Alligator Snatches Toddler at Florida Disney Resort Hotel

Alligator Snatches Toddler at Florida Disney Resort Hotel

Some 50 wildlife specialists, including a trained alligator trapper, were combing a lake Wednesday at a Disney World resort hotel looking for a 2-year-old boy snatched while wading on a beach by a 7- to 8-foot alligator.

The effort was still considered a “search and rescue operation,” said Jeff Williamson, a spokesman for the Orange County Sheriff’s Department.

“We are very hopeful,” he said at a morning news conference. “Sometimes you get the worst, but we are hoping for the best.”

The reptile grabbed the toddler Tuesday evening as the boy played in about a foot of water at the Seven Seas Lagoon at the Grand Floridian Hotel with his father.

“The father entered the water, and he tried to grab the child, but was not successful in doing so,” Orange County Sheriff Jerry Demings told reporters at an early morning news conference.

The mother also rushed into the water to try to save the boy. When the frantic couple was unable to pull their son to safety, they alerted a nearby lifeguard who called 911. The father received minor injuries to his hand.

Nick Wiley, executive director of the Florida Fish and Wildlife Conservation Commission, which is spearheading the search, said the American alligator was feeding and likely confused the small child for a dog or a raccoon. The gators do not typically feed on humans. “People – even small people – are not their typical prey,” he said.

More than 50 officers from the Orange County Sheriff’s office and the Florida Fish and Wildlife Commission are involved in the search at the lake outside Orlando, Fla., Demings said.  Disney, meanwhile, said it had closed all beaches in its resort area “out of an abundance of caution,” CNN reports.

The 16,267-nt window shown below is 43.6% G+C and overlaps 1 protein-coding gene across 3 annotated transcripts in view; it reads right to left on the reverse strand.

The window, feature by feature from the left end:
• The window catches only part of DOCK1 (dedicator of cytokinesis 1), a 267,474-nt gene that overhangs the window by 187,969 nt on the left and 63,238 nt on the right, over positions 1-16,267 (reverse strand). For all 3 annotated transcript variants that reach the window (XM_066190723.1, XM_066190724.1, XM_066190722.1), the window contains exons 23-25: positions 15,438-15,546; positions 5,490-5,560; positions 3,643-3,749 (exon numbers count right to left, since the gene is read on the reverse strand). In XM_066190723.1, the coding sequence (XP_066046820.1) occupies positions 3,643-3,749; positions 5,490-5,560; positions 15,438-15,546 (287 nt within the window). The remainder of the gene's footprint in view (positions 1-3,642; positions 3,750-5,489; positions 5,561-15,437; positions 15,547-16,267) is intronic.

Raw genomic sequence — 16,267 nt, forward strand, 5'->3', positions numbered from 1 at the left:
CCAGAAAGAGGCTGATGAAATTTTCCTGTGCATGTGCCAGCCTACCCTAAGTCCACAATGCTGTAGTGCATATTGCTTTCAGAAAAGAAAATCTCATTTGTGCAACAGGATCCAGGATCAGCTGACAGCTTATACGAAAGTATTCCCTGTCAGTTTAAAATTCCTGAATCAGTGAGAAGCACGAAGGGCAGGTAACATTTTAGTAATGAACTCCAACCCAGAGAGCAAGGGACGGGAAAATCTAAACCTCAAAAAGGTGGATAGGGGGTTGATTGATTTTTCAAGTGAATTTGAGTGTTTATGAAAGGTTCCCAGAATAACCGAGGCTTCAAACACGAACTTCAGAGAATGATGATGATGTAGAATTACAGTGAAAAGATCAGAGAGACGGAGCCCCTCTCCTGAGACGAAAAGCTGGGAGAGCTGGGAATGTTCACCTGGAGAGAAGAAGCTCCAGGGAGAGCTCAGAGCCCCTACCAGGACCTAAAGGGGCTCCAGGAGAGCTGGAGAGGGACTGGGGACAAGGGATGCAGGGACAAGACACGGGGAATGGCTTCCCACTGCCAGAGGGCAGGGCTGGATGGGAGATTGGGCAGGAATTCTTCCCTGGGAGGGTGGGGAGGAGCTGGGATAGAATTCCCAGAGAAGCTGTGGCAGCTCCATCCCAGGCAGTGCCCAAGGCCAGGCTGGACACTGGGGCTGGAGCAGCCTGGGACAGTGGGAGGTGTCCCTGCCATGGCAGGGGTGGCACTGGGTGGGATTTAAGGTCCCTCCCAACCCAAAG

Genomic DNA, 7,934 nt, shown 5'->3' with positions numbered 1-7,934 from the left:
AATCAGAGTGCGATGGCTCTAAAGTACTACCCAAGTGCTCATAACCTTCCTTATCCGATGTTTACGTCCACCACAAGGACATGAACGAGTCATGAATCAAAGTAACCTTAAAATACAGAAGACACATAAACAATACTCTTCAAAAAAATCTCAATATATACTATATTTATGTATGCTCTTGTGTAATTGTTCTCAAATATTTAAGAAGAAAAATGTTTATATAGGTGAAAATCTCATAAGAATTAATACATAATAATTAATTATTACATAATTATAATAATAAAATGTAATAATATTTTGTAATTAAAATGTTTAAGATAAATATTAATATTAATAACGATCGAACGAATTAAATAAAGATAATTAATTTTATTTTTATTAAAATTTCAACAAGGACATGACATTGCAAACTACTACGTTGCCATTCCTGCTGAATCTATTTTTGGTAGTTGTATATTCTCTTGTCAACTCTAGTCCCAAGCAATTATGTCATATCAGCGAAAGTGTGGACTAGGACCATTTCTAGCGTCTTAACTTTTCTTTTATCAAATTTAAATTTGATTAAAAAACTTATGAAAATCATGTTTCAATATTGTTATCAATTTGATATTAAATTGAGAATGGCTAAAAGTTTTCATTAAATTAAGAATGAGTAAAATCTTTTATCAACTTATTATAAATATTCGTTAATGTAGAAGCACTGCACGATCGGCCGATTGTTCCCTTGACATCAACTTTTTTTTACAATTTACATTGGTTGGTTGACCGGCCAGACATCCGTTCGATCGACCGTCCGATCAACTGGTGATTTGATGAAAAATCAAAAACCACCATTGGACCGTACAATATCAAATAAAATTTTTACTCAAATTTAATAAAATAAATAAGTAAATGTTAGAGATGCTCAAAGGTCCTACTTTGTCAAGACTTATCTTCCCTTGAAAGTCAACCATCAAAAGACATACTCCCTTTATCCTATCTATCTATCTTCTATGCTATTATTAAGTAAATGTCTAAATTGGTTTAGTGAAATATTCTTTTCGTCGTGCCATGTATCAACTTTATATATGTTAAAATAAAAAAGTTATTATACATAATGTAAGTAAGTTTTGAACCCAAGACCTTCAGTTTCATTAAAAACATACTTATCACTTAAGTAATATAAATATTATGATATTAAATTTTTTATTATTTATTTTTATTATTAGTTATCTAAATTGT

Helicopters, two marine units, sonar equipment, a dive team and an alligator trapper are being used in the hunt for the toddler in the darkened waters. Searchers divided the lake into a grid pattern to look for the shine of alligator eyes in the dark and used sonar to scan the waters. The man-made lake has several canals feeding into it, making the search trickier.

Officials said they removed four alligators from the lagoon but found no evidence of the child, CBS12 News reported. The broadcaster said the reptiles will be euthanized to determine if they were involved in the incident.

Wildlife officials count around a dozen alligator bites a year in Florida, but fatalities from the reptiles are far less common. There have been only 23 fatalities caused by alligators in Florida since the 1940s, Wiley said. Tuesday’s incident is the first known alligator attack at the Seven Seas Lagoon, he said.

“They were probably attracted to some motion on the bank,” Wiley said. “That’s the way they stalk their prey.”

The mother, father and their three children, who are from Nebraska, have been staying at the hotel since Sunday, Demings said.

The sheriff said he was “hopeful that we are able to locate the child in a reasonable period of time” but acknowledged there might not be a happy resolution to the search.

“As a father, as a grandfather, we’re going to hope for the best in these circumstances, but based on my 35 years of law enforcement experience we know that we have some challenges ahead of us at this time,” he said.

There are posted signs warning guests against swimming in the lake, Demings said.

“Everyone here at the Walt Disney World resort is devastated by this tragic accident,” Disney spokeswoman Jacquee Wahler said. “We are helping the family and doing everything we can to assist law enforcement.”

The terrifying alligator attack at one of the world’s favorite family vacation destinations comes as the Orlando area reels from the mass shooting at a nightclub that claimed 49 lives early Sunday and the fatal shooting of singer Christina Grimmie at a concert late Friday.

“We’re doing our best to deal with all of the situations that we have going on here, but our staff is very resilient and tonight they are very focused on assisting this family,” Demings said. “We’re not leaving until we recover the child.”

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